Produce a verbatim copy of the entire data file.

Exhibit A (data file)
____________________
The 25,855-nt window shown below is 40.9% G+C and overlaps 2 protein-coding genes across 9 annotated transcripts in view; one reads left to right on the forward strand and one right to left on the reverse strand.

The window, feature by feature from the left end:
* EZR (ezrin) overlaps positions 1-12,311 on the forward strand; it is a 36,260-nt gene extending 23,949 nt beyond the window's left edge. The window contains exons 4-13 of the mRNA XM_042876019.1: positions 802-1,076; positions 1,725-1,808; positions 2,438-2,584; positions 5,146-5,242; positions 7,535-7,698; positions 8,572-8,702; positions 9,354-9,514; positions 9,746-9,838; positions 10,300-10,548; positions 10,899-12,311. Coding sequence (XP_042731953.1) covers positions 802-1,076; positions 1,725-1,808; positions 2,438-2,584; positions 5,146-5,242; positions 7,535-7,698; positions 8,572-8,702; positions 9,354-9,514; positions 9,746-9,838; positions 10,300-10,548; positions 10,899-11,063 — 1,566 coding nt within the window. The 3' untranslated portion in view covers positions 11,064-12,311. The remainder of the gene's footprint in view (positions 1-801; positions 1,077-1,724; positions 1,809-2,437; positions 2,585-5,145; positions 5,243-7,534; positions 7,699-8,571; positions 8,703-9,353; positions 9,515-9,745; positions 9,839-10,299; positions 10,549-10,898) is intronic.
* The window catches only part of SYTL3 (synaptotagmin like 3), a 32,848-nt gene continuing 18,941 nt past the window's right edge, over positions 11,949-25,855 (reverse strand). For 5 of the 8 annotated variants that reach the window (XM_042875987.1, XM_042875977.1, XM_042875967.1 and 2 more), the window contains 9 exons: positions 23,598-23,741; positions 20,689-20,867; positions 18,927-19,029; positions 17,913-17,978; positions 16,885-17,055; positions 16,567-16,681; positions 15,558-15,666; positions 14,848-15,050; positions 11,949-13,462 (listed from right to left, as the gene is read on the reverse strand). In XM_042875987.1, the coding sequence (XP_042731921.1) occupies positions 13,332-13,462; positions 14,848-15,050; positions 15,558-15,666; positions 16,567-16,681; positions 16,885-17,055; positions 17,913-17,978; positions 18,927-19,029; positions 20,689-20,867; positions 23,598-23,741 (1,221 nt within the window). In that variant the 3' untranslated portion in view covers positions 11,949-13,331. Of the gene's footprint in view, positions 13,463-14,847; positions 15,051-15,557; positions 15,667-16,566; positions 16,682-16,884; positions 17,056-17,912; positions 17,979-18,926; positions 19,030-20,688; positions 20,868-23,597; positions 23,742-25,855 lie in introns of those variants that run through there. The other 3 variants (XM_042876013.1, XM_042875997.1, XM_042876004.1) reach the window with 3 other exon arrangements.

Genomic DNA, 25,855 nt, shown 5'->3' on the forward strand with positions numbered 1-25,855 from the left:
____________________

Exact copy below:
The 25,855-nt window shown below is 40.9% G+C and overlaps 2 protein-coding genes across 9 annotated transcripts in view; one reads left to right on the forward strand and one right to left on the reverse strand.

The window, feature by feature from the left end:
* EZR (ezrin) overlaps positions 1-12,311 on the forward strand; it is a 36,260-nt gene extending 23,949 nt beyond the window's left edge. The window contains exons 4-13 of the mRNA XM_042876019.1: positions 802-1,076; positions 1,725-1,808; positions 2,438-2,584; positions 5,146-5,242; positions 7,535-7,698; positions 8,572-8,702; positions 9,354-9,514; positions 9,746-9,838; positions 10,300-10,548; positions 10,899-12,311. Coding sequence (XP_042731953.1) covers positions 802-1,076; positions 1,725-1,808; positions 2,438-2,584; positions 5,146-5,242; positions 7,535-7,698; positions 8,572-8,702; positions 9,354-9,514; positions 9,746-9,838; positions 10,300-10,548; positions 10,899-11,063 — 1,566 coding nt within the window. The 3' untranslated portion in view covers positions 11,064-12,311. The remainder of the gene's footprint in view (positions 1-801; positions 1,077-1,724; positions 1,809-2,437; positions 2,585-5,145; positions 5,243-7,534; positions 7,699-8,571; positions 8,703-9,353; positions 9,515-9,745; positions 9,839-10,299; positions 10,549-10,898) is intronic.
* The window catches only part of SYTL3 (synaptotagmin like 3), a 32,848-nt gene continuing 18,941 nt past the window's right edge, over positions 11,949-25,855 (reverse strand). For 5 of the 8 annotated variants that reach the window (XM_042875987.1, XM_042875977.1, XM_042875967.1 and 2 more), the window contains 9 exons: positions 23,598-23,741; positions 20,689-20,867; positions 18,927-19,029; positions 17,913-17,978; positions 16,885-17,055; positions 16,567-16,681; positions 15,558-15,666; positions 14,848-15,050; positions 11,949-13,462 (listed from right to left, as the gene is read on the reverse strand). In XM_042875987.1, the coding sequence (XP_042731921.1) occupies positions 13,332-13,462; positions 14,848-15,050; positions 15,558-15,666; positions 16,567-16,681; positions 16,885-17,055; positions 17,913-17,978; positions 18,927-19,029; positions 20,689-20,867; positions 23,598-23,741 (1,221 nt within the window). In that variant the 3' untranslated portion in view covers positions 11,949-13,331. Of the gene's footprint in view, positions 13,463-14,847; positions 15,051-15,557; positions 15,667-16,566; positions 16,682-16,884; positions 17,056-17,912; positions 17,979-18,926; positions 19,030-20,688; positions 20,868-23,597; positions 23,742-25,855 lie in introns of those variants that run through there. The other 3 variants (XM_042876013.1, XM_042875997.1, XM_042876004.1) reach the window with 3 other exon arrangements.

Genomic DNA, 25,855 nt, shown 5'->3' on the forward strand with positions numbered 1-25,855 from the left: